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Solar Education in Jamaica, and the End of Cheap Oil – Seaga Speaks

Why Jamaica needs to double down on its solar push in order to fix its dependence on foreign oil and resolve its economic crisis.

In the Sunday May 27th edition of the Jamaican Gleaner, former Prime Minister Edward Seaga penned a very moving and lucid plea for the island nation – and the entire world – to speed up the inevitable transition to solar power.

The op-ed piece would have been applicable two years ago in 2010 – a time when PM Seaga points out that in Jamaica “the value of imported oil was equivalent to a staggering 121.1% of domestic exports at present costs.”

But it’s not 2010.  It’s 2012.  And the focus of this article was on rising fuel prices and the end up cheap oil.

According to the most optimistic predictions, oil production will likely peak between 2013 and 2037, after which, production will shrink 3% a year – even as both the global population and energy consumption per capita continue to grow.

In a country like Jamaica, which is already dangerously dependent on foreign fuel, the end of cheap oil could be especially severe.  No country will be spared entirely, but when your oil imports dwarf the sum total of all exports in all industries, this is a recipe for disaster.

Solar Energy As an Immediate, Permanent, and Sustainable Solution

PM Seaga continues his piece with an incredibly strong argument for solar energy as the key to unlocking Jamaica’s potential and solving her current and pending energy crises.  He writes,

I have focused on the power of the sun as a principal alternative resource not because other renewable resources do not exist, but because wind, water, wood and waste are all restricted to particular local or regional locations for purposes of generating electrical power needs. But the power of the sun is ubiquitous; it is available everywhere and is an inexhaustible resource that can be within the reach of all mankind.

Obviously we at US Solar Institute couldn’t agree more.  But we also recognize the very real challenges that nations like Jamaica face – namely, the current lack of a self-sustaining solar industry complete with education, manufacturing, national codes, solar incentives, and everything else you need for a successful green revolution.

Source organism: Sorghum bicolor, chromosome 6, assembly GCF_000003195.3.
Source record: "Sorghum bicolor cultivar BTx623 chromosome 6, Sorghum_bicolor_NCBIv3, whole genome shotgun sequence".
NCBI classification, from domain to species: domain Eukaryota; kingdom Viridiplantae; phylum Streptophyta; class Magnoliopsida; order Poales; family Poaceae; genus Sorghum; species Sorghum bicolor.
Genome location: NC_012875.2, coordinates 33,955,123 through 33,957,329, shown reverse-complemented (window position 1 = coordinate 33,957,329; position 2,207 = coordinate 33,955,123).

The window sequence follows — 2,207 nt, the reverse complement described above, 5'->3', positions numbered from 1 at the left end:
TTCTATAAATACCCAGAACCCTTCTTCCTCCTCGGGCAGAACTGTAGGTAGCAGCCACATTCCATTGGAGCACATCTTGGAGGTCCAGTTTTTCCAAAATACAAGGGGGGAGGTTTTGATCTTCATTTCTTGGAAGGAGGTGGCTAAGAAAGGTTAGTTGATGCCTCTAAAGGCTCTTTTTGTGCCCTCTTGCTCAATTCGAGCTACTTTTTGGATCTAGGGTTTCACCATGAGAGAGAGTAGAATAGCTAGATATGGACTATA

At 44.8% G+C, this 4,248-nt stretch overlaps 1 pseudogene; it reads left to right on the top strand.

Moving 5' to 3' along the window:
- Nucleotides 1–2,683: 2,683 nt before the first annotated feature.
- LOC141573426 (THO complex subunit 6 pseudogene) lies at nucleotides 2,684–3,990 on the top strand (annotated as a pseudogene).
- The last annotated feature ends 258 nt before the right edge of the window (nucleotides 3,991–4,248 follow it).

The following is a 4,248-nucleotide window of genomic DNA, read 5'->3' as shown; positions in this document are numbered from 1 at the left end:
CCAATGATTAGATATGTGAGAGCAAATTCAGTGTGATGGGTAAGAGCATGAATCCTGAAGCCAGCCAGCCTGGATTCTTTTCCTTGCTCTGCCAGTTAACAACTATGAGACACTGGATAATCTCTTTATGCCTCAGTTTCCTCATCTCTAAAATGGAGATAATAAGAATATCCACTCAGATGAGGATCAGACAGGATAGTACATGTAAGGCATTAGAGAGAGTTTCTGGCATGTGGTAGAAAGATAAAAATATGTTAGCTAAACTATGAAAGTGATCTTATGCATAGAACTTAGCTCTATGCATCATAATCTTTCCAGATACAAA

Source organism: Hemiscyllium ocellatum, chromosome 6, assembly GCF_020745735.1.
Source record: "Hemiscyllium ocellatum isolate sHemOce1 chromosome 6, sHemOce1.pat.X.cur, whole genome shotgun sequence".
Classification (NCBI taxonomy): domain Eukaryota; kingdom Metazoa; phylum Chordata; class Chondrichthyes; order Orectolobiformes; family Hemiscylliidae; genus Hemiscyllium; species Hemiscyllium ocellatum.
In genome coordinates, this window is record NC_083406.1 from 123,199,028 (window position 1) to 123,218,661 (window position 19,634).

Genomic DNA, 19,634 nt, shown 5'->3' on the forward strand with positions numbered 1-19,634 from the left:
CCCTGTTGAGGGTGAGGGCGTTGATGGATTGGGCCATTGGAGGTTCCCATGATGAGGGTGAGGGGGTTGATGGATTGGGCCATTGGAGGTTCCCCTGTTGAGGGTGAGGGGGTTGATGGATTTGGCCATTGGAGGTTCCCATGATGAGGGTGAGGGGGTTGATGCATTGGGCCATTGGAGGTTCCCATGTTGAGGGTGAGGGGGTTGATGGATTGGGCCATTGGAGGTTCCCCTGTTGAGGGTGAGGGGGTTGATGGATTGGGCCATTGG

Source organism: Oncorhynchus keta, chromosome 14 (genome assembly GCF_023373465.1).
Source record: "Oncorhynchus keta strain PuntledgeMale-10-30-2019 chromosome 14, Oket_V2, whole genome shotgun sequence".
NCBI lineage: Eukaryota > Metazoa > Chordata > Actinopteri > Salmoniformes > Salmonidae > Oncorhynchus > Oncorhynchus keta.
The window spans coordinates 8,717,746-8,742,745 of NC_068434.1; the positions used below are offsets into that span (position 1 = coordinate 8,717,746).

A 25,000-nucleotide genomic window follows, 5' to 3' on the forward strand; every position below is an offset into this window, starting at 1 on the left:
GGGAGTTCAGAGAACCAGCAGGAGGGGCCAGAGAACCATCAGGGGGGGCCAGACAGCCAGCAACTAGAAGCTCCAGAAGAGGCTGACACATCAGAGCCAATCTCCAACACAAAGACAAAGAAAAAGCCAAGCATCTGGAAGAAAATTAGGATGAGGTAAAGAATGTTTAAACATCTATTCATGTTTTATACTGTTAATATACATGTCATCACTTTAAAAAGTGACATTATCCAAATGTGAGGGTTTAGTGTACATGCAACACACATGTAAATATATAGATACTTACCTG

The Need for Solar Power Courses in Jamaica

If you ask a hundred different people where to begin in a country like Jamaica, you’ll likely get 100 different answers.

But our approach is simple.

Manufacturing, you can import piecemeal – buying the solar parts you need until you have the production infrastructure to begin fabricating solar systems on your own.  We already are involved in this step of the process, selling tariff-free solar parts throughout the Caribbean.

Codes & standards are easy enough – there already exists a huge body of best practices scattered across the globe.  Jamaica could simply import whichever set of standards is most applicable to its unique situation.  This is not an overnight process by any means, and Jamaica may need to combine different aspects of different codes to find the perfect formula.  But the process is well within reach.

Regulations & incentives are a bit trickier – Jamaica doesn’t have the coffers to launchambitious solar incentives (very few countries do in this economic climate).  However, Jamaica doesface an interesting challenge that lessens the need for incentives.  It already has incredibly high electricity prices in a world of rapidly falling PV prices.  This ratio increasingly makes solar energy cost effective – even without the types of generous government support you see in Japan, Ontario, or Germany.

The main challenge Jamaica faces is solar education – i.e. certifying and training solar installers to actually get up on rooftops and outfit homes, businesses, and government buildings with PV technology.  Without these hands on deck, no substantial progress can possibly emerge.

Jamaica could always import the labor it needs.  But such strategies simply aren’t practical.  It takes weeks, if not months, to recruit outside talent, to say nothing of the visas, paperwork, flights, temporary housing, and the sheer logistics of hosting an outside workforce.  Contrast this with solar power courses, many of which can be completed in a standard workweek.

It’s far more practical to train Jamaicans for Jamaican solar installations.

Jamaican Solar Education Needs to Come Home

Here in Florida, we currently train our fair share of Jamaican solar installers.  Just a brief plane ride away, US Solar Institute offers Department of Labor-licensed solar power courses in a climate remarkably similar to Jamaica, making the transition easy.

But as proud as we are of our contributions – solar education truly needs to take place in Jamaica if it is to sustain the type of solar transformation that the country so badly needs.  Carrying the knowhow student-by-student from Florida back to Jamaica simply won’t be enough in the long run.

In the coming months, we hope to help resolve this situation.

US Solar Institute will soon launch a satellite solar education campus in Jamaica – for Jamaicans.

Stay tuned for these developments.  We’ll soon be bringing solar power courses to you.

Whether you want more information about our upcoming Kingston office or you’re eager to come join us in Florida for immediate solar training, we want to hear from you.  Don’t hesitate to contact us.



Category/ies:Jamaica News.
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